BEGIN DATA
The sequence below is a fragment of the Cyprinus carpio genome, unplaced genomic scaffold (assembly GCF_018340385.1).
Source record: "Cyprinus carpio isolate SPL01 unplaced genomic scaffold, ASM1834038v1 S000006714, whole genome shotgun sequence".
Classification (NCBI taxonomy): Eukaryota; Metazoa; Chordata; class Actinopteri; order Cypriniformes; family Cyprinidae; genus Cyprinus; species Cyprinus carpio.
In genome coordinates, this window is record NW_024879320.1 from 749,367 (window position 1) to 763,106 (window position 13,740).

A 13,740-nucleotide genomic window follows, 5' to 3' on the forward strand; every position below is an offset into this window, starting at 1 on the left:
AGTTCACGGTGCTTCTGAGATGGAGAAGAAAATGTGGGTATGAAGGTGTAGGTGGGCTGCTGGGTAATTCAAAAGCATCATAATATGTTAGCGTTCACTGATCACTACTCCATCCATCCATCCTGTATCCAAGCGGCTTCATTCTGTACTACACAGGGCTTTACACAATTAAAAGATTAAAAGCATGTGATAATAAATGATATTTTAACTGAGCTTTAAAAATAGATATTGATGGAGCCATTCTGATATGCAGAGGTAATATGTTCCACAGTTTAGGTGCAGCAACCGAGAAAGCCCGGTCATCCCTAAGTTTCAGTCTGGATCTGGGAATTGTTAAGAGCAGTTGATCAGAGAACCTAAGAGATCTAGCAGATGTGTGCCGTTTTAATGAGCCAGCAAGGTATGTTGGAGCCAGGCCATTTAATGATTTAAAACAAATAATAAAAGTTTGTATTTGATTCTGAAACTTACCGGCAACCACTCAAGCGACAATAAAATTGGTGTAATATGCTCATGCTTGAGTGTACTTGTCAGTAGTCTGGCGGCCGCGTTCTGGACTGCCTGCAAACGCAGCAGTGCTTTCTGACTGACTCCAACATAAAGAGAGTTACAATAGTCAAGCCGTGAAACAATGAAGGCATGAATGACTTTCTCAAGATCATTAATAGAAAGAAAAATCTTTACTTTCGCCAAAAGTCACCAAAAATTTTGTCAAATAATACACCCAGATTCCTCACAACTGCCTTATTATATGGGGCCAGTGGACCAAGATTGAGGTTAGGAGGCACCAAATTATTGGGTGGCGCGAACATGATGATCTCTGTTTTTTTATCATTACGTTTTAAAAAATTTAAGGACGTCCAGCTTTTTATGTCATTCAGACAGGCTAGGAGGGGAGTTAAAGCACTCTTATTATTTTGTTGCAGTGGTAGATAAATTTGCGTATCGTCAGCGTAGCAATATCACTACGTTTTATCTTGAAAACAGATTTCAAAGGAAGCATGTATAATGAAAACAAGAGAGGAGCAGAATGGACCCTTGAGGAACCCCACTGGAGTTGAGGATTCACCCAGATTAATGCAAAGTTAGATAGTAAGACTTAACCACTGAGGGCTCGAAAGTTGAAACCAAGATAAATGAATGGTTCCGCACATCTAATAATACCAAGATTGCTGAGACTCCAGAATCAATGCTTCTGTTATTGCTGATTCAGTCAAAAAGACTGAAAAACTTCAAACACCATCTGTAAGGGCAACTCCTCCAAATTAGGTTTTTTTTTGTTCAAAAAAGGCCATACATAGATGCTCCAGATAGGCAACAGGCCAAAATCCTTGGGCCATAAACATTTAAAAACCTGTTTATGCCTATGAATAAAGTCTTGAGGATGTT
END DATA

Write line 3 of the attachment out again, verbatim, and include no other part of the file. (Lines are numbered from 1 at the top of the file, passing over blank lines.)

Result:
Classification (NCBI taxonomy): Eukaryota; Metazoa; Chordata; class Actinopteri; order Cypriniformes; family Cyprinidae; genus Cyprinus; species Cyprinus carpio.